Dear church,

“Joseph saw his brothers and recognized them.”

Do you recognize your “brothers” and “sisters”? One of the chief themes of the story of Joseph – and indeed of the whole Bible – is the connectedness of the people of God. In the story of Joseph, we learn whether this chosen family will remain together or not. We learn whether the old ways of betrayal and violence – the ways of Cain – would rule over this family, too. 

The old animosities are present. Joseph locked up the whole bunch of them. He gave them a taste of their own medicine. Here was a new pit, big enough for ten brothers. 

And he could overhear his brothers arguing among themselves, blaming each other. Reuben said, “Did I not tell you not to sin against he boy? But you did not listen.” It was a classic case of, “I told you so.”

This was a troubled family with a troubled history. It was full of people who could not seem to get along. There was jealousy and criticism. And yet the family began to bind together, as we shall see, through trial and tribulation.

It was a famine that brought them all together again. 

And Joseph had a decision to make about his family. Was he still a member of this chosen family or not? Because if he was to be a part of this family, it would require something very important from him. He would be tasked with the heavy work of forgiveness. This burden fell upon him. 

Four-hundred years before God gave the Law through Moses, Joseph had to decide whether to live it. In this way, the Law really is eternal. “You shall not hate your brother in your heart, but you shall reason frankly with your neighbor, lest you incur sin because of him. You shall not take vengeance or bear a grudge against the sons of your own people, but you shall love your neighbor as yourself: I am the Lord” (Leviticus 19:17-18).

And so the question remains, do you recognize your brothers and sisters? The people of God have always been a family. They were a family in the days of Joseph. And they are a family today. “So then you are no longer strangers and aliens, but you are fellow citizens with the saints and members of the household of God, built on the foundation of the apostles and prophets, Christ Jesus himself being the cornerstone” (Ephesians 2:19-20).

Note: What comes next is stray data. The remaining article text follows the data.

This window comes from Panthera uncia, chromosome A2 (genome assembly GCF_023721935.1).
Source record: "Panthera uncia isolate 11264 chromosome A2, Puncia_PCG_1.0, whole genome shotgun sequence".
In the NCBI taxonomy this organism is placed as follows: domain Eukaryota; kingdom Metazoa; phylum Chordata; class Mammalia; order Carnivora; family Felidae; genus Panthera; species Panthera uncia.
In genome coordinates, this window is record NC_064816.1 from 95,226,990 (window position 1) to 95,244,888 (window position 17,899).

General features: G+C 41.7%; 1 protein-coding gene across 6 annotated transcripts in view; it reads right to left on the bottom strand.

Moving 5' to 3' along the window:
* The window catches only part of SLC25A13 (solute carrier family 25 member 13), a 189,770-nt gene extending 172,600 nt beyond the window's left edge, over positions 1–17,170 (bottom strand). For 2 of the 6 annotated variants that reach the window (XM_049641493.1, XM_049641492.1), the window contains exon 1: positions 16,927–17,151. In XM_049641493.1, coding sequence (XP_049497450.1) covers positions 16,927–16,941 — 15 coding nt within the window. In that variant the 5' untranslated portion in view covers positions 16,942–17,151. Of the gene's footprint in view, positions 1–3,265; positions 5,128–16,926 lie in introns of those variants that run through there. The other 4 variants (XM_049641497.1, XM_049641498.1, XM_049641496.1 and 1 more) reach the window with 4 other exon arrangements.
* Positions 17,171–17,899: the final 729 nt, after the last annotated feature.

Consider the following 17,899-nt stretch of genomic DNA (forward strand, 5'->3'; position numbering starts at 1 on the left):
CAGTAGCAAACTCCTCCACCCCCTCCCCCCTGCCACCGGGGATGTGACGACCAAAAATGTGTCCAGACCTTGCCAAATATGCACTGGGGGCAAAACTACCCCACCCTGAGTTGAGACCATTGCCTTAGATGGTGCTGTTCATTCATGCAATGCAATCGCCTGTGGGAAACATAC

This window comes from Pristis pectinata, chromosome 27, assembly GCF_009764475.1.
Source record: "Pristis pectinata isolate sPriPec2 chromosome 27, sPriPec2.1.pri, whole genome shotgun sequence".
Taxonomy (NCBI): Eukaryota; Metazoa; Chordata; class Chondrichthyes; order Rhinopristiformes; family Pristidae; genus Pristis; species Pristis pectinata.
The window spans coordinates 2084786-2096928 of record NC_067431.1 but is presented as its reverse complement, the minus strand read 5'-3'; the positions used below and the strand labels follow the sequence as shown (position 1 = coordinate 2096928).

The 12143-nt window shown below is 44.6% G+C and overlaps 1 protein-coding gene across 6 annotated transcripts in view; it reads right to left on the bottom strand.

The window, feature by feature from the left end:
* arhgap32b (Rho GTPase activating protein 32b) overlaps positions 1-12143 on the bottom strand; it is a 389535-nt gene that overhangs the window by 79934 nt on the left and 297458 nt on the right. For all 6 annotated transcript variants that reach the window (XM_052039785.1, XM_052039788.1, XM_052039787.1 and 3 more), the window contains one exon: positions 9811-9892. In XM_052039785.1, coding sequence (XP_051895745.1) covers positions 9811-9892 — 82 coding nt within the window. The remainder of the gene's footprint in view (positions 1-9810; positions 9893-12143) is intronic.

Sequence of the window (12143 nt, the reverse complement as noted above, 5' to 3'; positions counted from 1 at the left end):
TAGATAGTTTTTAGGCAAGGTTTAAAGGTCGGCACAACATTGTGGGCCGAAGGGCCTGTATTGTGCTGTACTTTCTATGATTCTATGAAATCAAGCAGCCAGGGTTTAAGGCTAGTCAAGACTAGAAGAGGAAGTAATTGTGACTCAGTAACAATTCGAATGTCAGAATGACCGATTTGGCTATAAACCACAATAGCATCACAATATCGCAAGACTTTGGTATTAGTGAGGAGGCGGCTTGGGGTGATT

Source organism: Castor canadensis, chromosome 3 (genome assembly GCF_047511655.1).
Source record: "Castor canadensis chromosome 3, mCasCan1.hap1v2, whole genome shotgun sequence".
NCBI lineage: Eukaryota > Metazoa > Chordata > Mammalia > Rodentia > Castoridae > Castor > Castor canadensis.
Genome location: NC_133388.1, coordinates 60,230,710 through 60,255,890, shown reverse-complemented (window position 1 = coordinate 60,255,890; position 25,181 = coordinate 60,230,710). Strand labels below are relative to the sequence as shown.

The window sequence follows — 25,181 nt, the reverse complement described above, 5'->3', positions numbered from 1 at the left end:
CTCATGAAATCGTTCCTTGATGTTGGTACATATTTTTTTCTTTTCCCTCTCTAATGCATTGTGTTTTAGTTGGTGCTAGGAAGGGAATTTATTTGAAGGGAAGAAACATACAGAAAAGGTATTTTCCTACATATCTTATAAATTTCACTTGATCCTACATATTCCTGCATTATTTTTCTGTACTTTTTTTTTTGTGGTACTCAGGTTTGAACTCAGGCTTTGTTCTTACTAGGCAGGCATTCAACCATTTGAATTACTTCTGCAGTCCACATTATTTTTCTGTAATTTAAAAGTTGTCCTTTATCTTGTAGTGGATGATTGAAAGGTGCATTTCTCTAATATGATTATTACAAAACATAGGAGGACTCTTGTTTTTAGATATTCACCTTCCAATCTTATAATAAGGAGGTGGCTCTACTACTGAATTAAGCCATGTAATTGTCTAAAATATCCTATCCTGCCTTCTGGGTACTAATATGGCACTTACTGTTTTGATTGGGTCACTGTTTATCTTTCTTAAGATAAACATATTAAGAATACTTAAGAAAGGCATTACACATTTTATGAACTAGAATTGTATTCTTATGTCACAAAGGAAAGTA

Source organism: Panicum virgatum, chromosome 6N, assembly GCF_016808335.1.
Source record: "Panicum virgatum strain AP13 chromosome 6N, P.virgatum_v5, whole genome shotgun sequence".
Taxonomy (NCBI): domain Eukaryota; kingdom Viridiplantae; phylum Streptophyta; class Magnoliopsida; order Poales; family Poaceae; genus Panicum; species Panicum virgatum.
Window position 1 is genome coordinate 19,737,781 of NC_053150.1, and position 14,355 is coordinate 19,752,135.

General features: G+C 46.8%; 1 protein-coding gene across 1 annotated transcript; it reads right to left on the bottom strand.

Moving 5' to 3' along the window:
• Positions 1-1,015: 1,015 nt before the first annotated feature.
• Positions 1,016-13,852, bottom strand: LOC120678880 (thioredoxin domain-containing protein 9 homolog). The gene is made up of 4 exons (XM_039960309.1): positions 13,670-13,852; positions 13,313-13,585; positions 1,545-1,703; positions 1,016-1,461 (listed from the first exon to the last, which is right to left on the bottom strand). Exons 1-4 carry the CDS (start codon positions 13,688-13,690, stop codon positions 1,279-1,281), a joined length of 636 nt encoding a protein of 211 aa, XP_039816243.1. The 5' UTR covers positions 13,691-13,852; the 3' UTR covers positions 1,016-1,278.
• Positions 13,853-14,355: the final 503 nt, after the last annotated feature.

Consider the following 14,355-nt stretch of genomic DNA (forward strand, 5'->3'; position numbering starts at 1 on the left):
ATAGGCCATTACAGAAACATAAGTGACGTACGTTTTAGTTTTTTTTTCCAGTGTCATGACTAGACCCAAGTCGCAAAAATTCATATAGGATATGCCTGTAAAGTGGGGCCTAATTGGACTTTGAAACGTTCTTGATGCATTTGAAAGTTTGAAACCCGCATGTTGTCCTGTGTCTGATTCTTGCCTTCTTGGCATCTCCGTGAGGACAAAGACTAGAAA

The church is a family. We are brothers and sisters. You can find a lot more evidence of this in the New Testament. Ask me about it if you want to know more. 

And yet sometimes churches don’t seem much like a family. The recognition of the brothers and sisters does not seem to occur, and members speak “roughly” to one another, not in disguise but in all seriousness. And brothers and sisters are quite happy sometimes to walk away altogether from their church families over trivial issues. We’ve had this happen in our own church family, and recently.

But the binding of the household of God was never far from the mind of Jesus. We are to forgive our brothers and sisters in Christ as Joseph forgave his own brothers and sisters. Jesus told us reconciliation with our “brothers” is more important even than formal worship. “First be reconciled to your brother, and then come offer your gift” (Matthew 5:23-24).

Jesus commanded his disciples to love one another as he loved them – with selfless service and patience. “By this all people will know that you are my disciples, if you have love for one another” (John 13:34-35).

And the story of Joseph and his brothers gives us a picture of the people of God, and of the church. We are a family, siblings in Christ, and we fracture ourselves from time to time. And the long journey of our lives of faith can’t be separated from how we treat each other. 

I have met many Christians who have been disgruntled with their churches – with their brothers and sisters. I’ve been one of them on numerous occasions! But unless some faith-killing doctrinal issue is involved, the answer is not to abandon one another.

There is much that could be said here, and it requires sensitivity. But the story of Joseph and his brothers in these chapters is the first biblical sign of the eternal binding together of the chosen people of God as a family. We are bound together despite all our efforts to split apart.


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